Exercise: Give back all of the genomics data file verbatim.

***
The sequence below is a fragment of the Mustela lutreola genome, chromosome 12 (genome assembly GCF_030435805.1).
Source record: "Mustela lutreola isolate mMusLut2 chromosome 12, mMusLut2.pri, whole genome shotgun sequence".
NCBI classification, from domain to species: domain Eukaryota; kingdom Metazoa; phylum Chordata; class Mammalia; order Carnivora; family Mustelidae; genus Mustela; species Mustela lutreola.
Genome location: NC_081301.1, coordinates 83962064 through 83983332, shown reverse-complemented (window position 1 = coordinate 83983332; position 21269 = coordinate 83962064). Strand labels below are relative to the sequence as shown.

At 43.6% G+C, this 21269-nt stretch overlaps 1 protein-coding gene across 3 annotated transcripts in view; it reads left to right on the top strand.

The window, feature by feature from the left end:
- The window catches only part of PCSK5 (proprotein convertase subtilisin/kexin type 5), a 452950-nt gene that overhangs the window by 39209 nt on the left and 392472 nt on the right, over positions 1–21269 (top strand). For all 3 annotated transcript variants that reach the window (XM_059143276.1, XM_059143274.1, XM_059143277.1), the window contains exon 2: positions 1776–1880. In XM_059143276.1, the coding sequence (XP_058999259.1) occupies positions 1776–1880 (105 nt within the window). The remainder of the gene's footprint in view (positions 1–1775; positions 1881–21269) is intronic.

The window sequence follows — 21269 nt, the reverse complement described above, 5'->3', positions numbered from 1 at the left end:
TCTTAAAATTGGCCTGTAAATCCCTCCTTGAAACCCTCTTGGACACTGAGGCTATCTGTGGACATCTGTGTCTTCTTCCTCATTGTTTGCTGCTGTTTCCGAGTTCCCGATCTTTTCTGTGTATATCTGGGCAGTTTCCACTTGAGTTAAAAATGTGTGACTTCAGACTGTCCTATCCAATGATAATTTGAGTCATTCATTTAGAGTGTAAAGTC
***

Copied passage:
The sequence below is a fragment of the Mustela lutreola genome, chromosome 12 (genome assembly GCF_030435805.1).
Source record: "Mustela lutreola isolate mMusLut2 chromosome 12, mMusLut2.pri, whole genome shotgun sequence".
NCBI classification, from domain to species: domain Eukaryota; kingdom Metazoa; phylum Chordata; class Mammalia; order Carnivora; family Mustelidae; genus Mustela; species Mustela lutreola.
Genome location: NC_081301.1, coordinates 83962064 through 83983332, shown reverse-complemented (window position 1 = coordinate 83983332; position 21269 = coordinate 83962064). Strand labels below are relative to the sequence as shown.

At 43.6% G+C, this 21269-nt stretch overlaps 1 protein-coding gene across 3 annotated transcripts in view; it reads left to right on the top strand.

The window, feature by feature from the left end:
- The window catches only part of PCSK5 (proprotein convertase subtilisin/kexin type 5), a 452950-nt gene that overhangs the window by 39209 nt on the left and 392472 nt on the right, over positions 1–21269 (top strand). For all 3 annotated transcript variants that reach the window (XM_059143276.1, XM_059143274.1, XM_059143277.1), the window contains exon 2: positions 1776–1880. In XM_059143276.1, the coding sequence (XP_058999259.1) occupies positions 1776–1880 (105 nt within the window). The remainder of the gene's footprint in view (positions 1–1775; positions 1881–21269) is intronic.

The window sequence follows — 21269 nt, the reverse complement described above, 5'->3', positions numbered from 1 at the left end:
TCTTAAAATTGGCCTGTAAATCCCTCCTTGAAACCCTCTTGGACACTGAGGCTATCTGTGGACATCTGTGTCTTCTTCCTCATTGTTTGCTGCTGTTTCCGAGTTCCCGATCTTTTCTGTGTATATCTGGGCAGTTTCCACTTGAGTTAAAAATGTGTGACTTCAGACTGTCCTATCCAATGATAATTTGAGTCATTCATTTAGAGTGTAAAGTC